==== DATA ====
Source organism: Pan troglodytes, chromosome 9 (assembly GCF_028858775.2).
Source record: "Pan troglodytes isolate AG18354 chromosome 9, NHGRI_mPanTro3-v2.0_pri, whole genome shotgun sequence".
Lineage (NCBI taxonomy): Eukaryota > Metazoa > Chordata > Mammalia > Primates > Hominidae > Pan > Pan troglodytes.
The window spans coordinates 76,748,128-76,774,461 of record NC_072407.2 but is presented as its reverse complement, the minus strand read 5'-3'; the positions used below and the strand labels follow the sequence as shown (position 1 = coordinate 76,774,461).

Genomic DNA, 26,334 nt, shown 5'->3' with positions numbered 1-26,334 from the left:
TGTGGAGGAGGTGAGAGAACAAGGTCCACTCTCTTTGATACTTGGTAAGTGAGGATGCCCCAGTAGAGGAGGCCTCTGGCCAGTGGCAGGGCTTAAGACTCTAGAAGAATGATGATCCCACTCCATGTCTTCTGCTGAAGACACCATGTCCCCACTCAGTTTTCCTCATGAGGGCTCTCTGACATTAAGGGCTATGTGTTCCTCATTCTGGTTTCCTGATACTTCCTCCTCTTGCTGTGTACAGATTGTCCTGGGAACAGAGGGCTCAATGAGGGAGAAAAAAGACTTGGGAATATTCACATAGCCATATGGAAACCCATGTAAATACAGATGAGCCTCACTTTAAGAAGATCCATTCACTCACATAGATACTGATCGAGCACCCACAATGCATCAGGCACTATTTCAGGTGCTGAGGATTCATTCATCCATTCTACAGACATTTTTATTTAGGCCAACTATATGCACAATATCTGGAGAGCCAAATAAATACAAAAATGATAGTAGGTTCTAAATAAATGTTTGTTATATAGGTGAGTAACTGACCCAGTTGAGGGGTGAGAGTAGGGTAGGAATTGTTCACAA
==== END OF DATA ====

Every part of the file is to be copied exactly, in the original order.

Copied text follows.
Source organism: Pan troglodytes, chromosome 9 (assembly GCF_028858775.2).
Source record: "Pan troglodytes isolate AG18354 chromosome 9, NHGRI_mPanTro3-v2.0_pri, whole genome shotgun sequence".
Lineage (NCBI taxonomy): Eukaryota > Metazoa > Chordata > Mammalia > Primates > Hominidae > Pan > Pan troglodytes.
The window spans coordinates 76,748,128-76,774,461 of record NC_072407.2 but is presented as its reverse complement, the minus strand read 5'-3'; the positions used below and the strand labels follow the sequence as shown (position 1 = coordinate 76,774,461).

Genomic DNA, 26,334 nt, shown 5'->3' with positions numbered 1-26,334 from the left:
TGTGGAGGAGGTGAGAGAACAAGGTCCACTCTCTTTGATACTTGGTAAGTGAGGATGCCCCAGTAGAGGAGGCCTCTGGCCAGTGGCAGGGCTTAAGACTCTAGAAGAATGATGATCCCACTCCATGTCTTCTGCTGAAGACACCATGTCCCCACTCAGTTTTCCTCATGAGGGCTCTCTGACATTAAGGGCTATGTGTTCCTCATTCTGGTTTCCTGATACTTCCTCCTCTTGCTGTGTACAGATTGTCCTGGGAACAGAGGGCTCAATGAGGGAGAAAAAAGACTTGGGAATATTCACATAGCCATATGGAAACCCATGTAAATACAGATGAGCCTCACTTTAAGAAGATCCATTCACTCACATAGATACTGATCGAGCACCCACAATGCATCAGGCACTATTTCAGGTGCTGAGGATTCATTCATCCATTCTACAGACATTTTTATTTAGGCCAACTATATGCACAATATCTGGAGAGCCAAATAAATACAAAAATGATAGTAGGTTCTAAATAAATGTTTGTTATATAGGTGAGTAACTGACCCAGTTGAGGGGTGAGAGTAGGGTAGGAATTGTTCACAA